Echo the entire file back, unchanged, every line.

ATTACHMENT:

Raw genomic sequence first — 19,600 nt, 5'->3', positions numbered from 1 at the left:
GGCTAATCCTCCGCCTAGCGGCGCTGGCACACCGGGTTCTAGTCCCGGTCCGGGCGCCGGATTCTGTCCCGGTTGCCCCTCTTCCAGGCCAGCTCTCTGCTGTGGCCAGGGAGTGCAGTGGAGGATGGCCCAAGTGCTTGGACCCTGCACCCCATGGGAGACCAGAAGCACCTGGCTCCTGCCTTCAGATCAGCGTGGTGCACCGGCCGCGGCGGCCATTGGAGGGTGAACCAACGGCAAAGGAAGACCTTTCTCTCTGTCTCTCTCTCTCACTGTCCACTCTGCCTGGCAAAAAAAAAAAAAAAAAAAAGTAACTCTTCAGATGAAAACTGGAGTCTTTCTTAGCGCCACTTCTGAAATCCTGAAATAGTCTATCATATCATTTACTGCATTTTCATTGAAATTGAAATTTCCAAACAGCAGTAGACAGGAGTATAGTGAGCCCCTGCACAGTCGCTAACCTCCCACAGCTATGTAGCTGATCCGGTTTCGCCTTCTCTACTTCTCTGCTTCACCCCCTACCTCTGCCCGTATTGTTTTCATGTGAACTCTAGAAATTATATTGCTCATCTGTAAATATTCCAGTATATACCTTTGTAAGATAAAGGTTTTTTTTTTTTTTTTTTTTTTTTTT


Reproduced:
Raw genomic sequence first — 19,600 nt, 5'->3', positions numbered from 1 at the left:
GGCTAATCCTCCGCCTAGCGGCGCTGGCACACCGGGTTCTAGTCCCGGTCCGGGCGCCGGATTCTGTCCCGGTTGCCCCTCTTCCAGGCCAGCTCTCTGCTGTGGCCAGGGAGTGCAGTGGAGGATGGCCCAAGTGCTTGGACCCTGCACCCCATGGGAGACCAGAAGCACCTGGCTCCTGCCTTCAGATCAGCGTGGTGCACCGGCCGCGGCGGCCATTGGAGGGTGAACCAACGGCAAAGGAAGACCTTTCTCTCTGTCTCTCTCTCTCACTGTCCACTCTGCCTGGCAAAAAAAAAAAAAAAAAAAAGTAACTCTTCAGATGAAAACTGGAGTCTTTCTTAGCGCCACTTCTGAAATCCTGAAATAGTCTATCATATCATTTACTGCATTTTCATTGAAATTGAAATTTCCAAACAGCAGTAGACAGGAGTATAGTGAGCCCCTGCACAGTCGCTAACCTCCCACAGCTATGTAGCTGATCCGGTTTCGCCTTCTCTACTTCTCTGCTTCACCCCCTACCTCTGCCCGTATTGTTTTCATGTGAACTCTAGAAATTATATTGCTCATCTGTAAATATTCCAGTATATACCTTTGTAAGATAAAGGTTTTTTTTTTTTTTTTTTTTTTTTTT